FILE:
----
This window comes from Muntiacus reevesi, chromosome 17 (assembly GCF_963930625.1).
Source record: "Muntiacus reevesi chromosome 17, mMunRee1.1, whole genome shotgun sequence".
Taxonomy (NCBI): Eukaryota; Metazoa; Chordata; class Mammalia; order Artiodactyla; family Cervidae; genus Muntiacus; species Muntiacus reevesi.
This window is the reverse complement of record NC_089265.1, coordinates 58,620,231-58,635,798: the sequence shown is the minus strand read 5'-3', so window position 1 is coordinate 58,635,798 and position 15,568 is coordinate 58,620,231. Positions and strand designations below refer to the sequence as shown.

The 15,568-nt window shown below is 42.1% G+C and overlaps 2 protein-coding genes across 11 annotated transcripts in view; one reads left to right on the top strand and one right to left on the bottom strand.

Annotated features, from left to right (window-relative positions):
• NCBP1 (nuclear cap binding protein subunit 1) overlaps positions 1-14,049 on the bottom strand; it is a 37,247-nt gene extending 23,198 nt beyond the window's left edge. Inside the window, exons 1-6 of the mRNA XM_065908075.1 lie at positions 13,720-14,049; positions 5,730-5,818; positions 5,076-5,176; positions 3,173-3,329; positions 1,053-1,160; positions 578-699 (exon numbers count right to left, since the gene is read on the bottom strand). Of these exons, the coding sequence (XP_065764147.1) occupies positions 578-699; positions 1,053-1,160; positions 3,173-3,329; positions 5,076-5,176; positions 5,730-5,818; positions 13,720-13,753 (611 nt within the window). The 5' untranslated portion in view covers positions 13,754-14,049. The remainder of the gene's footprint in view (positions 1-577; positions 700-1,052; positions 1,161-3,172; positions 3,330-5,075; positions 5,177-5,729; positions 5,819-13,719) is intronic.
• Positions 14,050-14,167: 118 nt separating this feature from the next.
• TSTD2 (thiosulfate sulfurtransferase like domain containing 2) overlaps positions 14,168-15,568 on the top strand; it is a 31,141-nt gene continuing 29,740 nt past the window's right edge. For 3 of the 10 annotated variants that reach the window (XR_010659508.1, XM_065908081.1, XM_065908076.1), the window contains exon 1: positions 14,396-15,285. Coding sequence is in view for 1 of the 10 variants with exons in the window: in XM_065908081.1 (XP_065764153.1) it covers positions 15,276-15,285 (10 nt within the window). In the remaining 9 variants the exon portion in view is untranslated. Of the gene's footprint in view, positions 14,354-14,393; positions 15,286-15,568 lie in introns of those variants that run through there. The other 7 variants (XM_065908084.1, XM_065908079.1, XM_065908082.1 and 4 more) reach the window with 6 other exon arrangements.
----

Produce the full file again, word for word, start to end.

This window comes from Muntiacus reevesi, chromosome 17 (assembly GCF_963930625.1).
Source record: "Muntiacus reevesi chromosome 17, mMunRee1.1, whole genome shotgun sequence".
Taxonomy (NCBI): Eukaryota; Metazoa; Chordata; class Mammalia; order Artiodactyla; family Cervidae; genus Muntiacus; species Muntiacus reevesi.
This window is the reverse complement of record NC_089265.1, coordinates 58,620,231-58,635,798: the sequence shown is the minus strand read 5'-3', so window position 1 is coordinate 58,635,798 and position 15,568 is coordinate 58,620,231. Positions and strand designations below refer to the sequence as shown.

The 15,568-nt window shown below is 42.1% G+C and overlaps 2 protein-coding genes across 11 annotated transcripts in view; one reads left to right on the top strand and one right to left on the bottom strand.

Annotated features, from left to right (window-relative positions):
• NCBP1 (nuclear cap binding protein subunit 1) overlaps positions 1-14,049 on the bottom strand; it is a 37,247-nt gene extending 23,198 nt beyond the window's left edge. Inside the window, exons 1-6 of the mRNA XM_065908075.1 lie at positions 13,720-14,049; positions 5,730-5,818; positions 5,076-5,176; positions 3,173-3,329; positions 1,053-1,160; positions 578-699 (exon numbers count right to left, since the gene is read on the bottom strand). Of these exons, the coding sequence (XP_065764147.1) occupies positions 578-699; positions 1,053-1,160; positions 3,173-3,329; positions 5,076-5,176; positions 5,730-5,818; positions 13,720-13,753 (611 nt within the window). The 5' untranslated portion in view covers positions 13,754-14,049. The remainder of the gene's footprint in view (positions 1-577; positions 700-1,052; positions 1,161-3,172; positions 3,330-5,075; positions 5,177-5,729; positions 5,819-13,719) is intronic.
• Positions 14,050-14,167: 118 nt separating this feature from the next.
• TSTD2 (thiosulfate sulfurtransferase like domain containing 2) overlaps positions 14,168-15,568 on the top strand; it is a 31,141-nt gene continuing 29,740 nt past the window's right edge. For 3 of the 10 annotated variants that reach the window (XR_010659508.1, XM_065908081.1, XM_065908076.1), the window contains exon 1: positions 14,396-15,285. Coding sequence is in view for 1 of the 10 variants with exons in the window: in XM_065908081.1 (XP_065764153.1) it covers positions 15,276-15,285 (10 nt within the window). In the remaining 9 variants the exon portion in view is untranslated. Of the gene's footprint in view, positions 14,354-14,393; positions 15,286-15,568 lie in introns of those variants that run through there. The other 7 variants (XM_065908084.1, XM_065908079.1, XM_065908082.1 and 4 more) reach the window with 6 other exon arrangements.